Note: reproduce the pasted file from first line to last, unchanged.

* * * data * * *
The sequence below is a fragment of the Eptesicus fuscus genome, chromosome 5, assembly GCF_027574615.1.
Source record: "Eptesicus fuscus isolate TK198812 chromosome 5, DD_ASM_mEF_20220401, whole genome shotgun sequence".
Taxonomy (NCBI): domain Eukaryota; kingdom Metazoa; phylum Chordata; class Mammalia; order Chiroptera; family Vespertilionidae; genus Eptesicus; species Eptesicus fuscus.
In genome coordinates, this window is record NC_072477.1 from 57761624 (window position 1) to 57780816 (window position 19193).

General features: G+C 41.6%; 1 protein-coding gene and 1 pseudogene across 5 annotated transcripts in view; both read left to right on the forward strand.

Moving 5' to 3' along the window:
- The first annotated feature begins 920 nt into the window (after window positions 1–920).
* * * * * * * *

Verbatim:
The sequence below is a fragment of the Eptesicus fuscus genome, chromosome 5, assembly GCF_027574615.1.
Source record: "Eptesicus fuscus isolate TK198812 chromosome 5, DD_ASM_mEF_20220401, whole genome shotgun sequence".
Taxonomy (NCBI): domain Eukaryota; kingdom Metazoa; phylum Chordata; class Mammalia; order Chiroptera; family Vespertilionidae; genus Eptesicus; species Eptesicus fuscus.
In genome coordinates, this window is record NC_072477.1 from 57761624 (window position 1) to 57780816 (window position 19193).

General features: G+C 41.6%; 1 protein-coding gene and 1 pseudogene across 5 annotated transcripts in view; both read left to right on the forward strand.

Moving 5' to 3' along the window:
- The first annotated feature begins 920 nt into the window (after window positions 1–920).